C. Le Quéré, G. P. Peters, R. J. Andres, R. M. Andrew, T. A. Boden, P. Ciais, P. Friedlingstein, R. A. Houghton, G. Marland, R. Moriarty, S. Sitch, P. Tans, A. Arneth, A. Arvanitis, D. C. E. Bakker, L. Bopp, J. G. Canadell, L. P. Chini, S. C. Doney, A. Harper, I. Harris, J. I. House, A. K. Jain, S. D. Jones, E. Kato, R. F. Keeling, K. Klein Goldewijk, A. Körtzinger, C. Koven, N. Lefèvre, F. Maignan, A. Omar, T. Ono, G.-H. Park, B. Pfeil, B. Poulter, M. R. Raupach, P. Regnier, C. Rödenbeck, S. Saito, J. Schwinger, J. Segschneider, B. D. Stocker, T. Takahashi, B. Tilbrook, S. van Heuven, N. Viovy, R. Wanninkhof, A. Wiltshire, and S. Zaehle
Earth Syst. Sci. Data, 6, 235–263,
D. C. E. Bakker, B. Pfeil, K. Smith, S. Hankin, A. Olsen, S. R. Alin, C. Cosca, S. Harasawa, A. Kozyr, Y. Nojiri, K. M. O'Brien, U. Schuster, M. Telszewski, B. Tilbrook, C. Wada, J. Akl, L. Barbero, N. R. Bates, J. Boutin, Y. Bozec, W.-J. Cai, R. D. Castle, F. P. Chavez, L. Chen, M. Chierici, K. Currie, H. J. W. de Baar, W. Evans, R. A. Feely, A. Fransson, Z. Gao, B. Hales, N. J. Hardman-Mountford, M. Hoppema, W.-J. Huang, C. W. Hunt, B. Huss, T. Ichikawa, T. Johannessen, E. M. Jones, S. D. Jones, S. Jutterström, V. Kitidis, A. Körtzinger, P. Landschützer, S. K. Lauvset, N. Lefèvre, A. B. Manke, J. T. Mathis, L. Merlivat, N. Metzl, A. Murata, T. Newberger, A. M. Omar, T. Ono, G.-H. Park, K. Paterson, D. Pierrot, A. F. Ríos, C. L. Sabine, S. Saito, J. Salisbury, V. V. S. S. Sarma, R. Schlitzer, R. Sieger, I. Skjelvan, T. Steinhoff, K. F. Sullivan, H. Sun, A. J. Sutton, T. Suzuki, C. Sweeney, T. Takahashi, J. Tjiputra, N. Tsurushima, S. M. A. C. van Heuven, D. Vandemark, P. Vlahos, D. W. R. Wallace, R. Wanninkhof, and A. J. Watson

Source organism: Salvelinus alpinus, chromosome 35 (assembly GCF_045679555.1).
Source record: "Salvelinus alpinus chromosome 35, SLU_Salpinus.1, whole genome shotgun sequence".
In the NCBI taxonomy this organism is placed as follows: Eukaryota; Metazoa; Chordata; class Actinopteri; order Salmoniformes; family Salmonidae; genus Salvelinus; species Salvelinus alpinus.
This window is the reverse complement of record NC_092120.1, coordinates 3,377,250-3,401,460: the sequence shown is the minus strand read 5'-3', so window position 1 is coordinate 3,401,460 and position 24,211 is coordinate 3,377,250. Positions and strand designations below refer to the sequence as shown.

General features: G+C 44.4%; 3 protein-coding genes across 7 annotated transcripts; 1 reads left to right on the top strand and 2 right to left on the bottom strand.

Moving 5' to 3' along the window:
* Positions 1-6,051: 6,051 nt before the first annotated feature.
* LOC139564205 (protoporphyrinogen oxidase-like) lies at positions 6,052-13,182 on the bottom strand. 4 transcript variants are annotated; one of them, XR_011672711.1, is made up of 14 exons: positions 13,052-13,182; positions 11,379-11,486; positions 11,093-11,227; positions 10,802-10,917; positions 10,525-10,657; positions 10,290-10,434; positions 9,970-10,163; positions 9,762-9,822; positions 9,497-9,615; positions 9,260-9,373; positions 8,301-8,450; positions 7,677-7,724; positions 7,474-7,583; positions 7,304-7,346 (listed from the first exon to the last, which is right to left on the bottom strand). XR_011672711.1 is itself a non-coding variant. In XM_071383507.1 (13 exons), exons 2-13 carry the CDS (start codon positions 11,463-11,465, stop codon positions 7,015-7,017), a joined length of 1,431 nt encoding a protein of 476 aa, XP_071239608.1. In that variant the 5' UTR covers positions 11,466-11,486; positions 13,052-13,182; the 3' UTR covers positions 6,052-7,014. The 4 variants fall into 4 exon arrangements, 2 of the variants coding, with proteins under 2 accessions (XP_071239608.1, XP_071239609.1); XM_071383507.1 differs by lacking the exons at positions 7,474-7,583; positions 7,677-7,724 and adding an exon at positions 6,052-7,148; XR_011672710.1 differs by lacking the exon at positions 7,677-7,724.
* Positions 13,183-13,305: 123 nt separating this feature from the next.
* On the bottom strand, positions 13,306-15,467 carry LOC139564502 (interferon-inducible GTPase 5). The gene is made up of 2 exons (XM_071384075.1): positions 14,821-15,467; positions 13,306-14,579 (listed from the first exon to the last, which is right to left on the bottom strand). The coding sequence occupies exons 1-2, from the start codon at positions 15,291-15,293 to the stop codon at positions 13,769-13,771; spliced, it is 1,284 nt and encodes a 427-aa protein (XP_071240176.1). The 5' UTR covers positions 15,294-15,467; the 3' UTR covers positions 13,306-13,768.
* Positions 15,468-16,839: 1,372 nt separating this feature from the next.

Earth Syst. Sci. Data, 6, 69–90,
R. Albright, C. Langdon, and K. R. N. Anthony
Biogeosciences, 10, 6747–6758,
A. M. Waite, V. Rossi, M. Roughan, B. Tilbrook, P. A. Thompson, M. Feng, A. S. J. Wyatt, and E. J. Raes
Biogeosciences, 10, 5691–5702,
A. Lenton, B. Tilbrook, R. M. Law, D. Bakker, S. C. Doney, N. Gruber, M. Ishii, M. Hoppema, N. S. Lovenduski, R. J. Matear, B. I. McNeil, N. Metzl, S. E. Mikaloff Fletcher, P. M. S. Monteiro, C. Rödenbeck, C. Sweeney, and T. Takahashi
Biogeosciences, 10, 4037–4054,
Related subject area